Teaching Setting Through Drawing

I want to share a lesson that I did on teaching setting that my kids just loved!  We have been discussing setting in writing and reading, and the kids definitely understand it pretty quickly.  However, it takes a little bit more to get them to add setting details to their drawings.  I think they find it difficult to believe that those details really make that much of a difference.  This activity really brings to light for them how powerful setting can be in drawings.

I begin by giving each student a drawing paper with the same figure four times.  It looks like this:

I then give them step by step drawing instructions to help them bring each picture to life.  For example, I might say, ” Draw a long, thin, slanted rectangle just beneath your person,” or “Draw two vertical, parallel lines just to the left of your person.”  In kindergarten I am modeling as I go, so I use the language but also show them exactly what I mean.  In older grades you could certainly just give them the verbal instructions and see how they do.  I love embedding math language this way!

The fun comes when the kids begin to guess what we are drawing.  They begin to realize that each detail that we add is a clue, and they notice things in a different way.  I usually save the dentist chair for last, as it is a bit trickier.  Two years in a row this has been the most fun picture.  The kids start to guess things like a chair or bed.  Then they guess hairdresser (which it easily could be!)  Once we add the light, they realize it is the dentist.

I think it would be fun to follow up with another, similar picture base and have the kids add their own settings, although I have not done that yet.  Here are some photos of my kids at work, and their finished products.

If you would like to do this with your students, you can get the beginning page that I use, as well as pages showing the drawing stage and finished product, by clicking here.  I love the special creativity they can give the pictures at the end when they color, design clothes, and add hair!  How do you help your kids understand setting?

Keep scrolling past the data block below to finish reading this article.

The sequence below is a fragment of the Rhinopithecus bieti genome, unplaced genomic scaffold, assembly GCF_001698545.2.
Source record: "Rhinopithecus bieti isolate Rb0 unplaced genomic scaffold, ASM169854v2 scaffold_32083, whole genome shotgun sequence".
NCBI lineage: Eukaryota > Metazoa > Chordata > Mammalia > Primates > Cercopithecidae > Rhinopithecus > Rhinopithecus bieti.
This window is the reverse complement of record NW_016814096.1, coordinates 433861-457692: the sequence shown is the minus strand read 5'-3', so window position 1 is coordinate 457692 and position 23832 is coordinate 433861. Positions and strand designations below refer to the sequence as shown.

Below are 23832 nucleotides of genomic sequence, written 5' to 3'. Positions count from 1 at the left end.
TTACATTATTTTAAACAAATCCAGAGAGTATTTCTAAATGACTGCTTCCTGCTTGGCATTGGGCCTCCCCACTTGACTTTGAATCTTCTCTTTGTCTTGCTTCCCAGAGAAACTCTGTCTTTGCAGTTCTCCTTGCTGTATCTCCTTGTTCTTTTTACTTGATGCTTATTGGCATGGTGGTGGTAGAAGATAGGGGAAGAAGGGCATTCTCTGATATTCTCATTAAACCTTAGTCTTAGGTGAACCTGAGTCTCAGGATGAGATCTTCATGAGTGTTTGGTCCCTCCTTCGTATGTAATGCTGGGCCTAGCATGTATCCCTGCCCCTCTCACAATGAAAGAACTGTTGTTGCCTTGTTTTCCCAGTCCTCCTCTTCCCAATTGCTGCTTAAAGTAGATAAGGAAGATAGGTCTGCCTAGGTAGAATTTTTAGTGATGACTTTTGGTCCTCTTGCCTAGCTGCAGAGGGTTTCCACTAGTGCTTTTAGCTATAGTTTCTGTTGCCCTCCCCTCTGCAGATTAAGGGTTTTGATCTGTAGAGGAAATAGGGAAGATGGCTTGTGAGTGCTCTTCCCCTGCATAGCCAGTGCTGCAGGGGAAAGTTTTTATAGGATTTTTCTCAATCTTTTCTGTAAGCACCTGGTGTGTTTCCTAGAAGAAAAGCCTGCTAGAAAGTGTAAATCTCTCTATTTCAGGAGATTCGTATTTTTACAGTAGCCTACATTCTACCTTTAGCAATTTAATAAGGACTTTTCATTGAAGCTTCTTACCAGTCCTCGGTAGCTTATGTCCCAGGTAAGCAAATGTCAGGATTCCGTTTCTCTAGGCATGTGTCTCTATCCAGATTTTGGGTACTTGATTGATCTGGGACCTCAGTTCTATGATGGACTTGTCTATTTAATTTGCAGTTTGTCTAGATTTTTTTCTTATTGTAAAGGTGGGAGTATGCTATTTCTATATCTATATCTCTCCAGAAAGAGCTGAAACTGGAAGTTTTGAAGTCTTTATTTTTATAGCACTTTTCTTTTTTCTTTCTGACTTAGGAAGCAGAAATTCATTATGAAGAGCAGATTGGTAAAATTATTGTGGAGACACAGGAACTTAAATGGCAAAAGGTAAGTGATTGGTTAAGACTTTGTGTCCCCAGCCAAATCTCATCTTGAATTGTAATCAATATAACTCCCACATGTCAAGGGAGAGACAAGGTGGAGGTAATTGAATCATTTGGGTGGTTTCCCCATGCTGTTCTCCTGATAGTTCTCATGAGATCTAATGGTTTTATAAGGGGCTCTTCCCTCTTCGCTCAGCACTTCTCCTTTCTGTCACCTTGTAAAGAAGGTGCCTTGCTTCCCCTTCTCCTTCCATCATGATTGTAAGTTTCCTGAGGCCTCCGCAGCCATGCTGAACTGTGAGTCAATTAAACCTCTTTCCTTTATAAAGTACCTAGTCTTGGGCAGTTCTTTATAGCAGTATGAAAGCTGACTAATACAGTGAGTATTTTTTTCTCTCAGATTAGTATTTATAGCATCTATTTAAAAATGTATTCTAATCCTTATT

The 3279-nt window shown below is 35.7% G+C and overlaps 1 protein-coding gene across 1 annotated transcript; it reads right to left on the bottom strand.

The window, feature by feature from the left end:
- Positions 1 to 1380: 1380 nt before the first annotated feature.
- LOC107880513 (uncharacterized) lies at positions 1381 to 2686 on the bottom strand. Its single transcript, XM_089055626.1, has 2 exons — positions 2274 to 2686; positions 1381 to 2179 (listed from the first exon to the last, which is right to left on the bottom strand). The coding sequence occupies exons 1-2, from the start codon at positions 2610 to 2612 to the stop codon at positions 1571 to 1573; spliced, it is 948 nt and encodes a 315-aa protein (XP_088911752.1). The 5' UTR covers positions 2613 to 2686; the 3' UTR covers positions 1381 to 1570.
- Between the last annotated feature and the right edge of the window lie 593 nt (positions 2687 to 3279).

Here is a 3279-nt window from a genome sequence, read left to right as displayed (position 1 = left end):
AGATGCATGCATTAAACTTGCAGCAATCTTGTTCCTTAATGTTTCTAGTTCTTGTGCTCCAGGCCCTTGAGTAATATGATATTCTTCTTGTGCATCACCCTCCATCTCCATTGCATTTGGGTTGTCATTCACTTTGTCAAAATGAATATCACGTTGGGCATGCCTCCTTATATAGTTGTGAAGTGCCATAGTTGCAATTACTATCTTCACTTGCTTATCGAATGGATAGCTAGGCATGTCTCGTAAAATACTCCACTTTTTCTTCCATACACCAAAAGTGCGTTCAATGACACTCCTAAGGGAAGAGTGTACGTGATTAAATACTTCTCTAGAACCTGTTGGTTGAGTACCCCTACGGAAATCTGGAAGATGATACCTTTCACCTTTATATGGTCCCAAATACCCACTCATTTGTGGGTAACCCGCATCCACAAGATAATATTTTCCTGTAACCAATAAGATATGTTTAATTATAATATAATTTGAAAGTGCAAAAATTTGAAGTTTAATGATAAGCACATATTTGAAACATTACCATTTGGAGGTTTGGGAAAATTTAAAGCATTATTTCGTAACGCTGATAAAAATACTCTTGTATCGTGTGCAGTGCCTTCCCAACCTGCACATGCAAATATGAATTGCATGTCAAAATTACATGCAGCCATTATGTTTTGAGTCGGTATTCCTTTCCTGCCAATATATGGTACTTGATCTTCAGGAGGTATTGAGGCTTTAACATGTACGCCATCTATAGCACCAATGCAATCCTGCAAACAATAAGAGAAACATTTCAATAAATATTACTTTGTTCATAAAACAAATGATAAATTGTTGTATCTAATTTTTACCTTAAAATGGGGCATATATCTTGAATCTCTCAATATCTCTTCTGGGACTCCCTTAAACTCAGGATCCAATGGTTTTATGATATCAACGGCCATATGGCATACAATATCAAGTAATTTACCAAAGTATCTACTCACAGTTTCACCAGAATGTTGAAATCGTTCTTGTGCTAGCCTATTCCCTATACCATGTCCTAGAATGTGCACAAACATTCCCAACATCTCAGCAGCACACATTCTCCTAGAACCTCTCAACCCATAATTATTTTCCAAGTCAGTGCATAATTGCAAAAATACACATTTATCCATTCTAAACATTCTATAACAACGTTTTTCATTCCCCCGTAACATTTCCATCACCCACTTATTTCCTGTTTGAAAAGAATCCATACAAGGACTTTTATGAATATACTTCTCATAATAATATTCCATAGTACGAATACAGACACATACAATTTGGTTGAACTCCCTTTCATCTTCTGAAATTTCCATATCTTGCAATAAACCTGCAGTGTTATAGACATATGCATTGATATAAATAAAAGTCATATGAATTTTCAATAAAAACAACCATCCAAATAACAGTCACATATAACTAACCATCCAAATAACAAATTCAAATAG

11 Responses to Teaching Setting Through Drawing

  1. Teresa January 16, 2013 at 8:34 pm #

    Do you have a copy of the directions for each picture that you are willing to share? Love this idea!

    • Teaching Ace January 16, 2013 at 9:56 pm #

      Hi Teresa! As of right now, I have nothing written down. I have always just gone off the top of my head. However, I can see how it would be really helpful, both in terms of sharing, and for me as well! I can’t offer anything right now, but I will try to put it together in the future. Thanks for the great idea!

      • Shanna September 4, 2015 at 11:23 pm #

        I just stumbled upon this masterpiece… do you have directions available now? 🙂

  2. set up software February 25, 2013 at 11:41 am #

    It’s actually a great and useful piece of info. I am satisfied that you just shared this helpful information with us. Please stay us informed like this. Thanks for sharing.

  3. Primary Paradise September 24, 2013 at 6:25 pm #

    This is a fantastic idea! I’m going to use this to teach my students the importance of setting next week. Thanks SO much for sharing!

  4. Anni September 19, 2014 at 10:33 am #

    I did this with my first graders this morning and they loved it! Perfect for facilitating a conversation on why details are important in a setting and to character development! Thank you 🙂

  5. jen August 9, 2015 at 1:20 pm #

    Hi , thanks for the creativity. Am trying out with my grade 4 but with a twist. They draw and colour their own details and then put them in words in a separate worksheet for the 4 pictures. Their drawings will be put up for display to be discussed by the whole class.

    At the end of the lesson, coupled with other activities on settings, they choose a picture out of the 4 and create a problem for the character and write a story

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